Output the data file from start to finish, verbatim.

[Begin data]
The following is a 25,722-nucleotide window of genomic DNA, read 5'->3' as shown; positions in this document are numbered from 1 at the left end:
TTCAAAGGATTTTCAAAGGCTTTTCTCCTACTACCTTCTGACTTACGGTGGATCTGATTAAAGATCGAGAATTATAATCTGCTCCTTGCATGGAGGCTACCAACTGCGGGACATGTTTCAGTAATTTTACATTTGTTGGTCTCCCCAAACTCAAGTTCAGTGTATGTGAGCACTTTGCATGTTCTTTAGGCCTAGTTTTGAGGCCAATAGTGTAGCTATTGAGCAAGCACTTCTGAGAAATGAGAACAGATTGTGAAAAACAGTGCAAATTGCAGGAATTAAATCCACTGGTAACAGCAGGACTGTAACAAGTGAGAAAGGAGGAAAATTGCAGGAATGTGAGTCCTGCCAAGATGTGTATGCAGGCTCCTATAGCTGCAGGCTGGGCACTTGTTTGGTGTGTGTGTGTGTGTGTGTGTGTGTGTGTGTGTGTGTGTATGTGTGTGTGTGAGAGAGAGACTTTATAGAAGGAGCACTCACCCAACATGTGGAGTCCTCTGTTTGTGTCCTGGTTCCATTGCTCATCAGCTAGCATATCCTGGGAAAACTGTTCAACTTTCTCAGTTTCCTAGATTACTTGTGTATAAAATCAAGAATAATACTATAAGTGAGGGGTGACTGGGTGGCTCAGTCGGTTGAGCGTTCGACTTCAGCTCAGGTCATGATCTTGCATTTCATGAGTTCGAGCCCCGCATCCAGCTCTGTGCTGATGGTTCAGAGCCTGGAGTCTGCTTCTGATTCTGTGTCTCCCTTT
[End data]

The following is a 25,722-nucleotide window of genomic DNA, read 5'->3' as shown; positions in this document are numbered from 1 at the left end:
TTCAAAGGATTTTCAAAGGCTTTTCTCCTACTACCTTCTGACTTACGGTGGATCTGATTAAAGATCGAGAATTATAATCTGCTCCTTGCATGGAGGCTACCAACTGCGGGACATGTTTCAGTAATTTTACATTTGTTGGTCTCCCCAAACTCAAGTTCAGTGTATGTGAGCACTTTGCATGTTCTTTAGGCCTAGTTTTGAGGCCAATAGTGTAGCTATTGAGCAAGCACTTCTGAGAAATGAGAACAGATTGTGAAAAACAGTGCAAATTGCAGGAATTAAATCCACTGGTAACAGCAGGACTGTAACAAGTGAGAAAGGAGGAAAATTGCAGGAATGTGAGTCCTGCCAAGATGTGTATGCAGGCTCCTATAGCTGCAGGCTGGGCACTTGTTTGGTGTGTGTGTGTGTGTGTGTGTGTGTGTGTGTGTGTGTGTATGTGTGTGTGTGAGAGAGAGACTTTATAGAAGGAGCACTCACCCAACATGTGGAGTCCTCTGTTTGTGTCCTGGTTCCATTGCTCATCAGCTAGCATATCCTGGGAAAACTGTTCAACTTTCTCAGTTTCCTAGATTACTTGTGTATAAAATCAAGAATAATACTATAAGTGAGGGGTGACTGGGTGGCTCAGTCGGTTGAGCGTTCGACTTCAGCTCAGGTCATGATCTTGCATTTCATGAGTTCGAGCCCCGCATCCAGCTCTGTGCTGATGGTTCAGAGCCTGGAGTCTGCTTCTGATTCTGTGTCTCCCTTT